Princess Lira is siren royalty and the most lethal of them all. With the hearts of seventeen princes in her collection, she is revered across the sea. Until a twist of fate forces her to kill one of her own. To punish her daughter, the Sea Queen transforms Lira into the one thing they loathe most—a human. Robbed of her song, Lira has until the winter solstice to deliver Prince Elian’s heart to the Sea Queen or remain a human forever.
The ocean is the only place Prince Elian calls home, even though he is heir to the most powerful kingdom in the world. Hunting sirens is more than an unsavory hobby—it’s his calling. When he rescues a drowning woman in the ocean, she’s more than what she appears. She promises to help him find the key to destroying all of sirenkind for good—But can he trust her? And just how many deals will Elian have to barter to eliminate mankind’s greatest enemy?
To Kill a Kingdom has been on my shelf for awhile. I’ve always had a thing for Disney’s The Little Mermaid. Yes, it’s underdeveloped. Yes, Ariel’s an idiot. But it has this dark potential there with Ursula and her nefarious plan. To Kill a Kingdom sort of is like a retelling with a mesh up lead of Ariel and Ursula and goes with it. So, it’s essentially like a Vanessa book only…well, different.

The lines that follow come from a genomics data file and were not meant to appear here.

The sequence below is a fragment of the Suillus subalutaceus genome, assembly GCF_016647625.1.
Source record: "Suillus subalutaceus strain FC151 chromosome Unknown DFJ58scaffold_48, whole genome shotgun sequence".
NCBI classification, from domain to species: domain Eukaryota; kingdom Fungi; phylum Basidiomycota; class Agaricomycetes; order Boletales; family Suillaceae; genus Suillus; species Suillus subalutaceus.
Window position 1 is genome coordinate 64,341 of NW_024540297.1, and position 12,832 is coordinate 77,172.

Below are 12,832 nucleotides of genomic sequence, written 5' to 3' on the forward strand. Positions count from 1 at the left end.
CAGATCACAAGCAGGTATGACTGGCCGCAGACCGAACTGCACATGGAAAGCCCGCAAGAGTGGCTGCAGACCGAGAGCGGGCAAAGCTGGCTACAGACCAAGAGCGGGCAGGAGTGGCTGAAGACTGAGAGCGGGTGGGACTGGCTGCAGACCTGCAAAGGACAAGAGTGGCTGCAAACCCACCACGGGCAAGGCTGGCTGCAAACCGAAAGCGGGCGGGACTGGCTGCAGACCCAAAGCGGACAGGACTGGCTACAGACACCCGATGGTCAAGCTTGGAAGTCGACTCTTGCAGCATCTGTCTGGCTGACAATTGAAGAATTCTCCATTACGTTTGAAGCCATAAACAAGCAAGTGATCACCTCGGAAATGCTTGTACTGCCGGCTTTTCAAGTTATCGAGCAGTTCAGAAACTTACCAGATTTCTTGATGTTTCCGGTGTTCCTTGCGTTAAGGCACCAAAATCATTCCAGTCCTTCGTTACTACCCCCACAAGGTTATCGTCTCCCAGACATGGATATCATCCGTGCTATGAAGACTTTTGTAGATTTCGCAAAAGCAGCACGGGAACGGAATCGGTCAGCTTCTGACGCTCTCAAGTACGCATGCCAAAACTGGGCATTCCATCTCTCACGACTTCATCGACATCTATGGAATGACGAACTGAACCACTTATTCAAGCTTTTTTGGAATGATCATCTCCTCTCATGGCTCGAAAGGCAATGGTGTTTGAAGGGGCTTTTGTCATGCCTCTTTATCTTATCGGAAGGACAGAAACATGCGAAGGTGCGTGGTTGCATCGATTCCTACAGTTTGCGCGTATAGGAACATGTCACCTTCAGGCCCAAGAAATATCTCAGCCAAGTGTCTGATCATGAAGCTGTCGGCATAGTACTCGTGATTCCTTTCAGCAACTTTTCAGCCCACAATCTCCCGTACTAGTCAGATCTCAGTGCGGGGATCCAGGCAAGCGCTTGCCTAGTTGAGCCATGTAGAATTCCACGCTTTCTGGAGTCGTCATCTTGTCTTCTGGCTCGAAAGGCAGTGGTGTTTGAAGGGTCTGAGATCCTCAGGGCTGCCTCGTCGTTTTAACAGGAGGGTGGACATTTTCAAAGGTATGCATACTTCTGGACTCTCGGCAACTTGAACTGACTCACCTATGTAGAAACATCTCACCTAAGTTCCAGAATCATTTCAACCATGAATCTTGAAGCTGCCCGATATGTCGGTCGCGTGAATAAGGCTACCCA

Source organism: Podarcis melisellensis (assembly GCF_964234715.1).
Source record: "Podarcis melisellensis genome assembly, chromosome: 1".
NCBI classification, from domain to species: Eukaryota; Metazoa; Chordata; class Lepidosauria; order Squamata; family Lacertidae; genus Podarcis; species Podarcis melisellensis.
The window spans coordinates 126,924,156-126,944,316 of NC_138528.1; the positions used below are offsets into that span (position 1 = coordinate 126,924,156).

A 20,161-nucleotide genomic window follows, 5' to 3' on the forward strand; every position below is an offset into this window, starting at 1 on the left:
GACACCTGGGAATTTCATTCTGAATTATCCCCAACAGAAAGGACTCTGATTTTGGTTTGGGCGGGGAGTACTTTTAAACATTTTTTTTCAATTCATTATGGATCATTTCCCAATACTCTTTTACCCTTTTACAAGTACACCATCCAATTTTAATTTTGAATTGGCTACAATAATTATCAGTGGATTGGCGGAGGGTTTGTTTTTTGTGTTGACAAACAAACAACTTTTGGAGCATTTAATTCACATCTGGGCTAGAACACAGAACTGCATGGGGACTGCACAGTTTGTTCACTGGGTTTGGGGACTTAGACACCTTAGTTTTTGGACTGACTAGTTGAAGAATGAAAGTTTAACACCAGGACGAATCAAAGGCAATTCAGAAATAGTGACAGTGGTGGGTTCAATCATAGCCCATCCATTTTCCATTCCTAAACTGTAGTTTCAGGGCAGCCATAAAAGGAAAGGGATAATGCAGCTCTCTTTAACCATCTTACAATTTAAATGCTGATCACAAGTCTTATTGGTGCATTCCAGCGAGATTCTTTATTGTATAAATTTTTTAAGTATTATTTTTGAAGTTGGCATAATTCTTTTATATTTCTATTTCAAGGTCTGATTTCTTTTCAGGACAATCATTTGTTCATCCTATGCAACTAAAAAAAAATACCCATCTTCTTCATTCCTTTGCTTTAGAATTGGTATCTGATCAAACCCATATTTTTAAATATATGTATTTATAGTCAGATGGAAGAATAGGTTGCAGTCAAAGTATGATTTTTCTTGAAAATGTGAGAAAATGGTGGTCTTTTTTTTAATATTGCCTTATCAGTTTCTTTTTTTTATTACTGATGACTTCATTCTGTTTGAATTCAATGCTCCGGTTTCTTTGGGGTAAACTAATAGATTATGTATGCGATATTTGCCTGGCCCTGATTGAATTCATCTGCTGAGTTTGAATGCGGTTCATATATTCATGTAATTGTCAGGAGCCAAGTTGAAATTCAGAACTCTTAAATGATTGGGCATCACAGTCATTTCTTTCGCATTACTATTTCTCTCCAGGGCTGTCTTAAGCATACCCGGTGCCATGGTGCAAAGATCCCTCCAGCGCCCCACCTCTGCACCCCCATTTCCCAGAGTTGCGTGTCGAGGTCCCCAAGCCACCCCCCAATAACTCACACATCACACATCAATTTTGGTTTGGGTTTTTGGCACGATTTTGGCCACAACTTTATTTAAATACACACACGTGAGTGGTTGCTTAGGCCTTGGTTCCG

The only thing about this one is while it had a fantastic first third the book fell flat fast once Lira became human and developed emotions.
This is one of those rare instances, where I think the book might’ve been better off if it had not been a standalone. The relationships just seemed too forced for my liking, especially after the revelations.
Had there been a couple of books for character evolution, I might’ve bought the ending a little bit more than I did. As it was, it just seemed rush.
TBH, I would’ve been okay without the romance. It’s rare for me to say that, but I really felt like the major ship in this book was forced. Both leads are horrible to each other and put each other in some near death situations-some of them premeditated- it’s not a healthy relationship by any means. And I just want more with my ships…this was no bueno.
That being said I love how the female lead was introduced. Lyra came off as this villainess in training and I wanted to read more about her and her embracing the darkness. But her power is pretty much stripped fairly early on in the book and she becomes useless.
It’s a shame.
There’s a McGuffin like quest that fuels the second half of the novel. Honestly, not a huge fan of it. It just went from point to point. I really felt no rush or excitement towards it, it was surprisingly dull.
Overall, my feelings towards this one were lukewarm. There was so much potential throughout it, however the execution faltered.
Overall Rating: B-